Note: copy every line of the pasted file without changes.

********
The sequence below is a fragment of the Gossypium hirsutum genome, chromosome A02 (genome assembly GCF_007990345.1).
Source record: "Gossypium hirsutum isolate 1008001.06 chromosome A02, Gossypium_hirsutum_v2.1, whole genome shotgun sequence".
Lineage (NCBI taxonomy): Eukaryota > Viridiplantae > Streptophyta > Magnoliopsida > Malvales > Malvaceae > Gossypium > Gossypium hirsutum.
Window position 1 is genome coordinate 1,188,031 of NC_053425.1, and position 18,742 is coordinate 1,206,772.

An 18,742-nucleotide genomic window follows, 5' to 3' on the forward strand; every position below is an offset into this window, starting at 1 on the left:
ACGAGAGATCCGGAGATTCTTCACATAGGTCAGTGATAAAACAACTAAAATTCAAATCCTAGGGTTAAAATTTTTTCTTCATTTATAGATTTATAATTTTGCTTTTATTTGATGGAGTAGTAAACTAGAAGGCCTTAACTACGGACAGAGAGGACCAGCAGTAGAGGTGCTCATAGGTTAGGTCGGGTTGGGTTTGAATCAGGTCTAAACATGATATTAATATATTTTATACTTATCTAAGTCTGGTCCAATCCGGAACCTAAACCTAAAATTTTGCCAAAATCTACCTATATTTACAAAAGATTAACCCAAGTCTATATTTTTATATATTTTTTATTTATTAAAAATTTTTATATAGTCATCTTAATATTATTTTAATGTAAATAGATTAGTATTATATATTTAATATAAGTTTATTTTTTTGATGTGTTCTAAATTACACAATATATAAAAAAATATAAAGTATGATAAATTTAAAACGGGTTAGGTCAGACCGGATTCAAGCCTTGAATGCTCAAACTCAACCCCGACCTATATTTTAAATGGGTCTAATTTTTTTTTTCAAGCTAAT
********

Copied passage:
The sequence below is a fragment of the Gossypium hirsutum genome, chromosome A02 (genome assembly GCF_007990345.1).
Source record: "Gossypium hirsutum isolate 1008001.06 chromosome A02, Gossypium_hirsutum_v2.1, whole genome shotgun sequence".
Lineage (NCBI taxonomy): Eukaryota > Viridiplantae > Streptophyta > Magnoliopsida > Malvales > Malvaceae > Gossypium > Gossypium hirsutum.
Window position 1 is genome coordinate 1,188,031 of NC_053425.1, and position 18,742 is coordinate 1,206,772.

An 18,742-nucleotide genomic window follows, 5' to 3' on the forward strand; every position below is an offset into this window, starting at 1 on the left:
ACGAGAGATCCGGAGATTCTTCACATAGGTCAGTGATAAAACAACTAAAATTCAAATCCTAGGGTTAAAATTTTTTCTTCATTTATAGATTTATAATTTTGCTTTTATTTGATGGAGTAGTAAACTAGAAGGCCTTAACTACGGACAGAGAGGACCAGCAGTAGAGGTGCTCATAGGTTAGGTCGGGTTGGGTTTGAATCAGGTCTAAACATGATATTAATATATTTTATACTTATCTAAGTCTGGTCCAATCCGGAACCTAAACCTAAAATTTTGCCAAAATCTACCTATATTTACAAAAGATTAACCCAAGTCTATATTTTTATATATTTTTTATTTATTAAAAATTTTTATATAGTCATCTTAATATTATTTTAATGTAAATAGATTAGTATTATATATTTAATATAAGTTTATTTTTTTGATGTGTTCTAAATTACACAATATATAAAAAAATATAAAGTATGATAAATTTAAAACGGGTTAGGTCAGACCGGATTCAAGCCTTGAATGCTCAAACTCAACCCCGACCTATATTTTAAATGGGTCTAATTTTTTTTTTCAAGCTAAT